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DOH-Volusia - Volusia Businesses Join Tobacco-Free Trend

March 28, 2018

Daytona Beach, FL. - Four of Volusia County's largest employers are leading by example when it comes to creating a tobacco-free work environment for their employees and their customers through policies and incentives.

Both Florida Hospital and Halifax Hospital have created a safe, smoke-free environment by eliminating smoking on their campuses for employees and visitors. Daytona International Speedway has a smoke-free stadium that is not clouded by second-hand smoke. They also offer tobacco-free incentives to their employees and encourage tobacco cessation. The Daytona Beach Tortugas joined the trend by making their entire ballpark tobacco-free for employees and visitors. This spring marks the start of the Tortugas' first tobacco-free season.

"Going tobacco-free was an easy decision as an organization focused on the commitment to our community, youth and its families," said Ryan Keur, president of the Daytona Beach Tortugas. "We have proven our commitment to being much more than a baseball team. Acting as role models, we can help build a healthier and stronger Volusia County."

Tobacco-free worksites protect employees from the harmful effects of secondhand smoke and can also encourage current tobacco users to reduce their use and help those who are trying to quit. A tobacco-free worksite is good for a business's bottom line, saving employers an average of $6,000 a year per employee. According to the American Lung Association, smoking costs Florida businesses about $19.6 billion a year due to lost productivity, premature death and healthcare expenditures.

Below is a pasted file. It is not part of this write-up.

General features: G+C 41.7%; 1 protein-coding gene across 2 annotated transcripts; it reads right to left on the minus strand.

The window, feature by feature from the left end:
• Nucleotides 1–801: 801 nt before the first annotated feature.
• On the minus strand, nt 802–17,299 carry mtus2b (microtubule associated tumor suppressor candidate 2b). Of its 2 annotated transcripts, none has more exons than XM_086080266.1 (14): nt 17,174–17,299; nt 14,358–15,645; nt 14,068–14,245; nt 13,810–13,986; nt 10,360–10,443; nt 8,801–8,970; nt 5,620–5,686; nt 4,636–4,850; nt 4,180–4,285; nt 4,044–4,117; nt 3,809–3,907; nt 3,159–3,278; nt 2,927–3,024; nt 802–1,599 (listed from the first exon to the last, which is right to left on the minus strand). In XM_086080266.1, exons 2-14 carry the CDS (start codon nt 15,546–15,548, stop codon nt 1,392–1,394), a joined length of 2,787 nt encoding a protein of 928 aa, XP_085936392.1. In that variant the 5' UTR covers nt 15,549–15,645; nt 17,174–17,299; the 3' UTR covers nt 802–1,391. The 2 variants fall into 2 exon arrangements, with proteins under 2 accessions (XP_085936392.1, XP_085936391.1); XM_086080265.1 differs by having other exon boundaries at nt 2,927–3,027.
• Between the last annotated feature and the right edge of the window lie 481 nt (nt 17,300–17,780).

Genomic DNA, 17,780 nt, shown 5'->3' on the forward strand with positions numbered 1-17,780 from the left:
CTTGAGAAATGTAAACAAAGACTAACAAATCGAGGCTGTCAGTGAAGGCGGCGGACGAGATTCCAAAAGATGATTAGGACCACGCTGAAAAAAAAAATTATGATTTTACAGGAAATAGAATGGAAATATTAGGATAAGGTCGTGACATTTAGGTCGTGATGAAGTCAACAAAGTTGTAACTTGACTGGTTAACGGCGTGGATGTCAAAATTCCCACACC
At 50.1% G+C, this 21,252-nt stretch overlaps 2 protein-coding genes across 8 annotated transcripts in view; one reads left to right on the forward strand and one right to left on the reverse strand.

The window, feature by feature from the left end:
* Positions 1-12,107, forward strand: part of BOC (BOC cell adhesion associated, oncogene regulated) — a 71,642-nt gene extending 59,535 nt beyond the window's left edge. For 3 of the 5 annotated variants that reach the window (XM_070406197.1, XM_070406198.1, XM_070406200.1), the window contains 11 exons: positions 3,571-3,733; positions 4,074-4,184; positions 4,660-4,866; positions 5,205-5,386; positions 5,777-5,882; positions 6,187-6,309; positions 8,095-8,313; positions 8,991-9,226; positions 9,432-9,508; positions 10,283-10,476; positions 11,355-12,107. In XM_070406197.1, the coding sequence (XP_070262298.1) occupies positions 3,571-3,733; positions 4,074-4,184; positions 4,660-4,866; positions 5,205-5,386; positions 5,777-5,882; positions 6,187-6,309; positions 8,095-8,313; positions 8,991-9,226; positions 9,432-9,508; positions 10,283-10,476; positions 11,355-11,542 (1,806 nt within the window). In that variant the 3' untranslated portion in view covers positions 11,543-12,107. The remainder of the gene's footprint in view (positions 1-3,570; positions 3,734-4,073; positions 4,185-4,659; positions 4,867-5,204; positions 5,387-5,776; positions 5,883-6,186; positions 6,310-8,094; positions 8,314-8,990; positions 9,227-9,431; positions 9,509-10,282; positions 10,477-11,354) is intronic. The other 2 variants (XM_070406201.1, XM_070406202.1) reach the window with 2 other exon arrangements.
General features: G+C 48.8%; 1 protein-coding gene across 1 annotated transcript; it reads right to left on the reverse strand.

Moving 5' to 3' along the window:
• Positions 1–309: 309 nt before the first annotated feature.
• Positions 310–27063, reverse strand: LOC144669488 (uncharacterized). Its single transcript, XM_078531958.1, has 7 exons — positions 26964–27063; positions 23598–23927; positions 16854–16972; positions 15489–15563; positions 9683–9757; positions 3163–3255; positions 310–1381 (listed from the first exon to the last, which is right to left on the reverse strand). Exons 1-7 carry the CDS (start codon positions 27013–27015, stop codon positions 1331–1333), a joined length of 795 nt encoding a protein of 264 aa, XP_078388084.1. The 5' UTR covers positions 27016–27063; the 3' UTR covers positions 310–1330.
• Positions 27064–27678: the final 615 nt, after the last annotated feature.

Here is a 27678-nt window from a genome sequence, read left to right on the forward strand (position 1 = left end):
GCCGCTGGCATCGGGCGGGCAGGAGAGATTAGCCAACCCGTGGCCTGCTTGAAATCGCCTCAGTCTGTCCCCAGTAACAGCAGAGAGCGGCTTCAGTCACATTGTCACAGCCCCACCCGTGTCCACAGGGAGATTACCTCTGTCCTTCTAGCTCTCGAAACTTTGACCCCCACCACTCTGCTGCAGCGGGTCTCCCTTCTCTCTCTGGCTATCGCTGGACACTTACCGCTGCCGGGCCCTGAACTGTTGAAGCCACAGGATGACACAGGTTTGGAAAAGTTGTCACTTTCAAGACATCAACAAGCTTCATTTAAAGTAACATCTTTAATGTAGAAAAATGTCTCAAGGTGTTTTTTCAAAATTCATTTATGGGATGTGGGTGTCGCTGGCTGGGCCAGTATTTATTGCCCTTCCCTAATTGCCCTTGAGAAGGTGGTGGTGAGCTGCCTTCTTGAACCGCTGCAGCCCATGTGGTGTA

According to the Centers for Disease Control and Prevention, smoking is the leading cause of preventable death and disease in the United States. On average, smokers die about 10 years earlier than non-smokers. Exposure to secondhand smoke also causes disease and premature death among nonsmokers.

"Tens of thousands of children and adults die each year of health complications related to secondhand smoke exposure," said Patricia Boswell, Department of Health in Volusia County administrator. "There is no risk-free level of secondhand smoke."

Smoking and secondhand smoke harm nearly every organ in the body and cause cancer, heart disease, sudden infant death syndrome, and stroke.

Smokers who quit greatly reduce their risk for adverse health effects. Quitting can be difficult but help is free through Tobacco Free Florida's Quit Your Way programs. Information is online at

To learn how your business can create a healthier, tobacco-free environment, contact the Tobacco Prevention Program at DOH-Volusia at 386-274-0601.

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